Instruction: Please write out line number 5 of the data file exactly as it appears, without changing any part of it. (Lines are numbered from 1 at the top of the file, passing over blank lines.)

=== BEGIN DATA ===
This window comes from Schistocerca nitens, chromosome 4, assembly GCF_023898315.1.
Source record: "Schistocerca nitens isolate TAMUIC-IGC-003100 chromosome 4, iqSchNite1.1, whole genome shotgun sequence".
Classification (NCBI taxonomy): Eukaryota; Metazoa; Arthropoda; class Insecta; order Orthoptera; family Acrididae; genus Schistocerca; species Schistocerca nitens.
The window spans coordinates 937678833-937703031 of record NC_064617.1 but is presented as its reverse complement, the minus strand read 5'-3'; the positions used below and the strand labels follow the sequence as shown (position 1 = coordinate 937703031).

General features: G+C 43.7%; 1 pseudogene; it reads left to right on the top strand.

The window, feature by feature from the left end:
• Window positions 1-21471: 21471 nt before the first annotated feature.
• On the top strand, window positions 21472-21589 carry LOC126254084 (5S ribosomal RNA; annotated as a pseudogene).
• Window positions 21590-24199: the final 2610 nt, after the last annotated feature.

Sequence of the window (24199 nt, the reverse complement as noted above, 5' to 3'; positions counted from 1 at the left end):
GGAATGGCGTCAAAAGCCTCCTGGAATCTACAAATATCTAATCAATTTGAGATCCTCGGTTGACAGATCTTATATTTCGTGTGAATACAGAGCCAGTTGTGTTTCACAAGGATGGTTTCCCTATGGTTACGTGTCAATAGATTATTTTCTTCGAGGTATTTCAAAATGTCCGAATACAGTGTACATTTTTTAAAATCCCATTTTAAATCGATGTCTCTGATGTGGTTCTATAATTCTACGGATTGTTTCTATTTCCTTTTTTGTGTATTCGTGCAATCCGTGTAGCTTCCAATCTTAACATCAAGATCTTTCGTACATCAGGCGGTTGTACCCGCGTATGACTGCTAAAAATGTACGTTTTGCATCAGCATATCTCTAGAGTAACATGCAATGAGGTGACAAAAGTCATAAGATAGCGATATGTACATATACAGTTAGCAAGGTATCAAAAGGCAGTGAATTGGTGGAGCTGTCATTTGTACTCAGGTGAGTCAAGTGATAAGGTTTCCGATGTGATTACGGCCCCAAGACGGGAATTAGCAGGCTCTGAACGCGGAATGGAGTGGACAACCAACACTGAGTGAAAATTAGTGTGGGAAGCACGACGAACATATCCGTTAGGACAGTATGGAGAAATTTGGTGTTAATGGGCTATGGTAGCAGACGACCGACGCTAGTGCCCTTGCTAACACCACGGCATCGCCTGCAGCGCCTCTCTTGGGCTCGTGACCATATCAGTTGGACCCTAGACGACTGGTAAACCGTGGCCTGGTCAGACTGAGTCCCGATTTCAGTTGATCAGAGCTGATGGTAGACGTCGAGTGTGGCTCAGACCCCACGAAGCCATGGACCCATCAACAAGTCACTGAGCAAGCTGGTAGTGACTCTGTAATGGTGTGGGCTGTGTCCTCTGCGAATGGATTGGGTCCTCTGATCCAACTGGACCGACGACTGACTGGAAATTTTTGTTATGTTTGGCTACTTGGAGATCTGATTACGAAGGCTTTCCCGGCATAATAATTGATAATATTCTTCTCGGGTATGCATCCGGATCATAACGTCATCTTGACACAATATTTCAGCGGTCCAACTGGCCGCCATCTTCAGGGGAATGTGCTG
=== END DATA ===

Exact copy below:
General features: G+C 43.7%; 1 pseudogene; it reads left to right on the top strand.